Richard Milhous Nixon, (1913-1994), nik's[sch ]n, 37 th PRESIDENT OF THE UNITED STATES. Nixon is remembered for his achievements in foreign policy and for the WATERGATE affair and related scandals, in which he became so involved that he was forced to resign his office. Nixon was a skilled negotiator with a broad understanding of world affairs. He and his adviser Henry Kissinger ended direct U. S. involvement in the Vietnam War.
They improved relations with China and the Soviet Union. They helped end a war between Israel and its Arab neighbors and worked toward a lasting peace in the Middle East. But the restrictive oil policies of Middle Eastern countries further weakened an American economy that slipped into a recession during Nixon's last year in office. The president's career was shattered when evidence established that he had joined members of his staff in trying to cover up the Watergate break-in. Nixon's decline and fall spanned two years as the truth slowly unfolded before an incredulous nation. Dozens of government officials, campaign aides, and financial contributors were implicated in the scandal.
In his later years Nixon sought to rehabilitate his image, lecturing frequently, traveling abroad, advising presidents, and publishing several books on U. S. foreign policy. Before becoming president, Nixon served in the U. S.
House and the U. S. Senate and as vice president. An articulate spokesman for the REPUBLICAN PARTY, he was named to the GOP national ticket a record five times. In 1960 he lost a close race for president to the DEMOCRATIC nominee, Sen. John F.
KENNEDY. Early Life Nixon was born in Yorba Linda, Orange county, Calif. , on Jan. 9, 1913, the second of five sons of Francis A. and Hannah Milhous Nixon. When he was nine, the family moved to Whittier, Calif.
, where his father operated a gasoline station and country store. There he attended the Friends Meeting with his mother, a devout member whose family had been Quakers for over 200 years. He attended the local public schools and at 17 entered Whittier College, a small Quaker institution. Success in student politics and victory in intercollegiate debates distinguished Nixon's college years. Upon graduation in 1934, he won a scholarship to the Duke University Law School in Durham, N.
C. Short of spending money, he worked part-time in a National Youth Administration job while concentrating on his studies. He ranked third in his graduating class (1937) of 25, was elected president of the Duke Bar Association, and earned admission to the Order of the Coif, the honorary legal fraternity. At Duke, Nixon engaged in none of the political activities that had distinguished him at Whittier. He anticipated a career with the Federal Bureau of Investigation in Washington, D. C.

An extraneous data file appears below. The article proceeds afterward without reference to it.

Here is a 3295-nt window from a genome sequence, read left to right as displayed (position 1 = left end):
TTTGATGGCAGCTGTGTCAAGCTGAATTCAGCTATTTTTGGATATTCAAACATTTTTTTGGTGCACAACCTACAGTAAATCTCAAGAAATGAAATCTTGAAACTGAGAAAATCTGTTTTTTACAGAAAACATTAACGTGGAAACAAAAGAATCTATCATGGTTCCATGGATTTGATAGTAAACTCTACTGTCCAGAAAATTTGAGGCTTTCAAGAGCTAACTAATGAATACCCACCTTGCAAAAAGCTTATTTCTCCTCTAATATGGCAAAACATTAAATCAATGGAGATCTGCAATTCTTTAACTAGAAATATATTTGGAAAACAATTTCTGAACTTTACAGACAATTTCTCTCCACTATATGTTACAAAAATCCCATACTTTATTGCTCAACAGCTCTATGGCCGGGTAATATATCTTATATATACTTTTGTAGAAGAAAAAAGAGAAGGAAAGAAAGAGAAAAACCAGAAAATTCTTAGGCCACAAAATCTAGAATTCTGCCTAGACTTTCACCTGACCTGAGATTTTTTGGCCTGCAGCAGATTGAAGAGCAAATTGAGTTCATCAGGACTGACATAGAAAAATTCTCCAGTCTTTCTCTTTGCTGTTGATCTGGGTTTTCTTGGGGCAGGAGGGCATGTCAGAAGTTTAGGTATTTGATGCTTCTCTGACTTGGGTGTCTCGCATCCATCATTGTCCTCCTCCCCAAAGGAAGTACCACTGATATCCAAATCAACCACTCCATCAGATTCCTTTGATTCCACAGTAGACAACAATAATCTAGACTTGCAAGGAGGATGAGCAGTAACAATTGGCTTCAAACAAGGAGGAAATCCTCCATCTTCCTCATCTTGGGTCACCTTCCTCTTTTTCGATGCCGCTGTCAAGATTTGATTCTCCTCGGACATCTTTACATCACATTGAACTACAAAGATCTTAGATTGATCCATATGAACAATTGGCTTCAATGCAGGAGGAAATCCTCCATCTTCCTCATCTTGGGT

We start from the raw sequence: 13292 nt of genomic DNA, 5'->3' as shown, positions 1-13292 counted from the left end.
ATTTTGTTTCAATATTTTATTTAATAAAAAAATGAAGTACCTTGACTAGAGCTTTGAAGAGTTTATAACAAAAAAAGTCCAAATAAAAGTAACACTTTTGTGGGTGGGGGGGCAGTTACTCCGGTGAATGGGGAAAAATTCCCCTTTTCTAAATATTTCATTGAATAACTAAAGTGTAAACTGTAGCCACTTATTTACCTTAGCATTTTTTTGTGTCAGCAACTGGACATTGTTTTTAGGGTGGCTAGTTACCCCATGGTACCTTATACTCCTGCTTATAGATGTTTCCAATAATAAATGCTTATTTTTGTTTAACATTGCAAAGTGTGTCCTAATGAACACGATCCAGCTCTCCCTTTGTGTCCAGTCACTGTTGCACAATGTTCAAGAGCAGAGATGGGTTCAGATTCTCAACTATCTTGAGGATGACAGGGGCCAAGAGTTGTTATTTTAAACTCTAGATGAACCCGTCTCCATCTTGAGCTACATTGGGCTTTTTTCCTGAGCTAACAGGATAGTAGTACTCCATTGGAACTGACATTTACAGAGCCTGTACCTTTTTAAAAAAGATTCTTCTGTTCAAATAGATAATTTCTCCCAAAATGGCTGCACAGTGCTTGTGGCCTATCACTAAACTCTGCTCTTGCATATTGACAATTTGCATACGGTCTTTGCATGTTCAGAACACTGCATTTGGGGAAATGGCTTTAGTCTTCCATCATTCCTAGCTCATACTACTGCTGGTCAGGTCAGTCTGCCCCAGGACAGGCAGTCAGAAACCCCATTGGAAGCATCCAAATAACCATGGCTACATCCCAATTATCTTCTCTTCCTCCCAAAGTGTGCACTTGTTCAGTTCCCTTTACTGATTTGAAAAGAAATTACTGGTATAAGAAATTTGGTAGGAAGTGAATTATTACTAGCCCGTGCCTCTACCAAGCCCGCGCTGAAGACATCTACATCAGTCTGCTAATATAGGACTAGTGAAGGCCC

Instead, he returned to Whittier to join the town's oldest law firm. When the firm opened a branch office in La Habra, an adjacent community of 4, 000, Nixon's partners acted as the La Habra town government's legal advisers, and Nixon gained experience as a small-town police prosecutor. Concurrently, he litigated corporation and tax cases. Community activities, especially the Whittier College alumni association and an amateur theatrical group, complemented his legal practice during these years.
At a play tryout, Nixon met Thelma Patricia Ryan, a schoolteacher, whom he married on June 21, 1940. Though he expected to move into a large city firm, the onset of World War II drew him to Washington in January 1942, where he worked in the tire-rationing section of the Office of Price Administration. In August 1942 he joined the Navy as a lieutenant, junior grade. He served in New Caledonia with Naval Air Transport for most of the remainder of the war.
Early Political Career Before Nixon's release from active duty, a Republican group seeking a candidate for California's 12 th congressional district interviewed and endorsed him for the party's nomination. Upon his discharge in January 1946, Nixon undertook the campaign in earnest. He won the Republican PRIMARY and defeated incumbent Jerry Voorhis, a nationally known NEW DEAL Democrat, in the general ELECTION. Nixon's first campaign foreshadowed his characteristics as a career politician. Tactically efficient, he revealed his capacity for precise timing, offensive maneuver, political propaganda, and effective rhetoric. The first postwar elections were held in 1946, and Republicans capitalized on pent-up grievances accumulated from wartime rationing and price controls and from postwar demobilization and labor-management disputes.
The campaign resembled national patterns. Nixon, a vehement anticommunist, portrayed Voorhis as a tool of the Political Action Committee (PAC) of the Congress of Industrial Organizations (CIO). The two candidates debated five times, and in the first engagement Nixon, alleging that the PAC was Communist-dominated, made an issue of PAC's endorsement of his opponent. When Voorhis denied that he had either sought or received PAC support, Nixon drew from his pocket a newspaper report that the Los Angeles chapter of the PAC had declared for Voorhis. Though Voorhis later asked the PAC to withdraw its endorsement, Nixon's sharp attack had drawn blood. The challenger won more than 56% of the vote..